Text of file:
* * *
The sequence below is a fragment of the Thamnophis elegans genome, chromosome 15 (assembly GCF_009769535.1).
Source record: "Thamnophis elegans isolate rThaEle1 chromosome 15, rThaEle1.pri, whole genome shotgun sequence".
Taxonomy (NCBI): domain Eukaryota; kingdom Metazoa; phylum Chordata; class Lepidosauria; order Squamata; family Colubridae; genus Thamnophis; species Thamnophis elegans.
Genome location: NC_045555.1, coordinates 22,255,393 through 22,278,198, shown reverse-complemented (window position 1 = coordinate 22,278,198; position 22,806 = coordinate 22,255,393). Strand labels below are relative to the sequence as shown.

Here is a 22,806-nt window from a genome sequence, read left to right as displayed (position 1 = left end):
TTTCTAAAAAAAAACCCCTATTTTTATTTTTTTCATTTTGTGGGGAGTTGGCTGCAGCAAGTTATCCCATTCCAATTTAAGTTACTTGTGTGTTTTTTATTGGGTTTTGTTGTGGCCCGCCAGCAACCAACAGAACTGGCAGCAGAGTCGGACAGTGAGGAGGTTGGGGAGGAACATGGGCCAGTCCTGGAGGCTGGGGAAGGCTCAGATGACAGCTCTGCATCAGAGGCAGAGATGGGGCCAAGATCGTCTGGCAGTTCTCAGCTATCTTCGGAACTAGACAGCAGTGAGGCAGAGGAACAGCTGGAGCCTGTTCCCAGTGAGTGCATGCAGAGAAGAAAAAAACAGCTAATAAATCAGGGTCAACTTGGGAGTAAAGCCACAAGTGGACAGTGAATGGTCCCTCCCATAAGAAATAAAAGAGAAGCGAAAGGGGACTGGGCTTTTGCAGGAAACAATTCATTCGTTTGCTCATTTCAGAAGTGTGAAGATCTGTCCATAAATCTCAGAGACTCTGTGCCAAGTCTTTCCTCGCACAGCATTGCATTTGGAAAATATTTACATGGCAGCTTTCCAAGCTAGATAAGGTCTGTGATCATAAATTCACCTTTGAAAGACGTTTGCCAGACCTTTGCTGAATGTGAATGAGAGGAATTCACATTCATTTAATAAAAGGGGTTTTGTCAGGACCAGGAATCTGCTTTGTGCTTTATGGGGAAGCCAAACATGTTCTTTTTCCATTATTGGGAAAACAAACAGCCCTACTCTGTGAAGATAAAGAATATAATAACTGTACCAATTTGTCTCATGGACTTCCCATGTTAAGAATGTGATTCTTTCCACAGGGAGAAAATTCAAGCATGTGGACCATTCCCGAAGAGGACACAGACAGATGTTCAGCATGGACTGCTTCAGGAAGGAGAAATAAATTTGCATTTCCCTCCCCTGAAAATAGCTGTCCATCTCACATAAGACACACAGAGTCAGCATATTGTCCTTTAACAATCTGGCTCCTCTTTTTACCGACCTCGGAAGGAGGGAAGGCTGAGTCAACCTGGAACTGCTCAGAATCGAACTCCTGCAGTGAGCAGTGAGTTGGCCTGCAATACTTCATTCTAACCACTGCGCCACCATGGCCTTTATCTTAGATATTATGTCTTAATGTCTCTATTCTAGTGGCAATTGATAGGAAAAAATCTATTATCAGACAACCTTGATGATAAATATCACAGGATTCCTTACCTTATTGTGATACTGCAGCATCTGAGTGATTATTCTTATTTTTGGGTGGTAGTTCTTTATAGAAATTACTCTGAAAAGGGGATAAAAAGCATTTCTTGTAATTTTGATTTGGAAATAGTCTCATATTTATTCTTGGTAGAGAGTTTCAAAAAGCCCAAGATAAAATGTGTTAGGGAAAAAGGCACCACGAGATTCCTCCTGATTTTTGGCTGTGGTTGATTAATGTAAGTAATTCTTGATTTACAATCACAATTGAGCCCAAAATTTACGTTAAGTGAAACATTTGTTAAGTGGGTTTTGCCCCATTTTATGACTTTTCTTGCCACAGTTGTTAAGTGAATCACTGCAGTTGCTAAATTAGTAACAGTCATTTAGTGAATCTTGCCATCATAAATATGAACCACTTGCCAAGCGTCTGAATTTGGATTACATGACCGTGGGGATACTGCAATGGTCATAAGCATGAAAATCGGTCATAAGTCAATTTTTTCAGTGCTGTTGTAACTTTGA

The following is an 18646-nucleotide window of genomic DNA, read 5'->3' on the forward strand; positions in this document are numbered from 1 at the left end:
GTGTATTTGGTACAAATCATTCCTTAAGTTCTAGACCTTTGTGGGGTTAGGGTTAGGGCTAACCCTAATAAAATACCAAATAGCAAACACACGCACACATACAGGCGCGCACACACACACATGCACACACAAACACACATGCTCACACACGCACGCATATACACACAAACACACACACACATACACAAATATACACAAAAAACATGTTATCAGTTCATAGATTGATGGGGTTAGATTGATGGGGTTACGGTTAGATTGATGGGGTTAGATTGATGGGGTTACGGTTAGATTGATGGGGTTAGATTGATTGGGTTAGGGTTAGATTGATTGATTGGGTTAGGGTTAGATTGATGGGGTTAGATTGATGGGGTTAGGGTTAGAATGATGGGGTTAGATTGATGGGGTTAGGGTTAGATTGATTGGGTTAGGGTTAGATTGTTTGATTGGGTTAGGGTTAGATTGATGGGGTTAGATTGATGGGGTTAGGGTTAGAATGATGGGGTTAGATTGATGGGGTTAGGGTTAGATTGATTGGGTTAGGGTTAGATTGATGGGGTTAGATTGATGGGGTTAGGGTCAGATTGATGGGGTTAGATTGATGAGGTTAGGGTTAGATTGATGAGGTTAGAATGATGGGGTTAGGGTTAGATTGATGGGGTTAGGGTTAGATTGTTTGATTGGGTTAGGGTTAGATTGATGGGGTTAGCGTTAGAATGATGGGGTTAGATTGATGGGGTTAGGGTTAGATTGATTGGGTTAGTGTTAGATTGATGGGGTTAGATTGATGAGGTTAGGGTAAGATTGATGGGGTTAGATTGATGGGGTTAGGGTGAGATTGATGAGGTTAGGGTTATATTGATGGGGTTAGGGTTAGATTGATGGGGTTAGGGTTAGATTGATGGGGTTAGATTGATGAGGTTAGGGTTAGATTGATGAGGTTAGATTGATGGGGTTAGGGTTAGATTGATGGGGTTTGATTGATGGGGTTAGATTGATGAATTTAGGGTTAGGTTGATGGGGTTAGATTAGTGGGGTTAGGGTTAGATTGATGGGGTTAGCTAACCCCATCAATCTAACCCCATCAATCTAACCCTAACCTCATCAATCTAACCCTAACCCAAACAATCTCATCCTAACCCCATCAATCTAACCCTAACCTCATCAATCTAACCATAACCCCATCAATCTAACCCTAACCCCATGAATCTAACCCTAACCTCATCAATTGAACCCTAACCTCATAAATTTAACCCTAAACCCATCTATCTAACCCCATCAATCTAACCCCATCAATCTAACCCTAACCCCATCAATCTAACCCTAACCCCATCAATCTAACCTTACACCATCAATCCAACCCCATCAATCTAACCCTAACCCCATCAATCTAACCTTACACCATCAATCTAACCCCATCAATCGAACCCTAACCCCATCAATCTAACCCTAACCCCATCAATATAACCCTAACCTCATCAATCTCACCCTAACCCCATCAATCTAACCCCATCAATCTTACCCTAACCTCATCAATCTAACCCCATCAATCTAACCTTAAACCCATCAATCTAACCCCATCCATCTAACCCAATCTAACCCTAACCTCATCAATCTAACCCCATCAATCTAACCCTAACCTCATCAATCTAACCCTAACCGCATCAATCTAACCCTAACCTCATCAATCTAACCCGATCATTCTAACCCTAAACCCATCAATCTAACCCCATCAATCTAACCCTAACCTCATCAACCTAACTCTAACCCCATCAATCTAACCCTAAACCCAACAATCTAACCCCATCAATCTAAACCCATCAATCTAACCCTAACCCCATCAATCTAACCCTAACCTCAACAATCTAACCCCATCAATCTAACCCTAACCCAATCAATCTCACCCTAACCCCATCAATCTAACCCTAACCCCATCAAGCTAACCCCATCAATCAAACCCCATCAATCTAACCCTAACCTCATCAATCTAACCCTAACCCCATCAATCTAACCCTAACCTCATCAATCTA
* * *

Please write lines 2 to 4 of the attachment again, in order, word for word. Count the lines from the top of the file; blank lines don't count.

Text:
Source record: "Thamnophis elegans isolate rThaEle1 chromosome 15, rThaEle1.pri, whole genome shotgun sequence".
Taxonomy (NCBI): domain Eukaryota; kingdom Metazoa; phylum Chordata; class Lepidosauria; order Squamata; family Colubridae; genus Thamnophis; species Thamnophis elegans.
Genome location: NC_045555.1, coordinates 22,255,393 through 22,278,198, shown reverse-complemented (window position 1 = coordinate 22,278,198; position 22,806 = coordinate 22,255,393). Strand labels below are relative to the sequence as shown.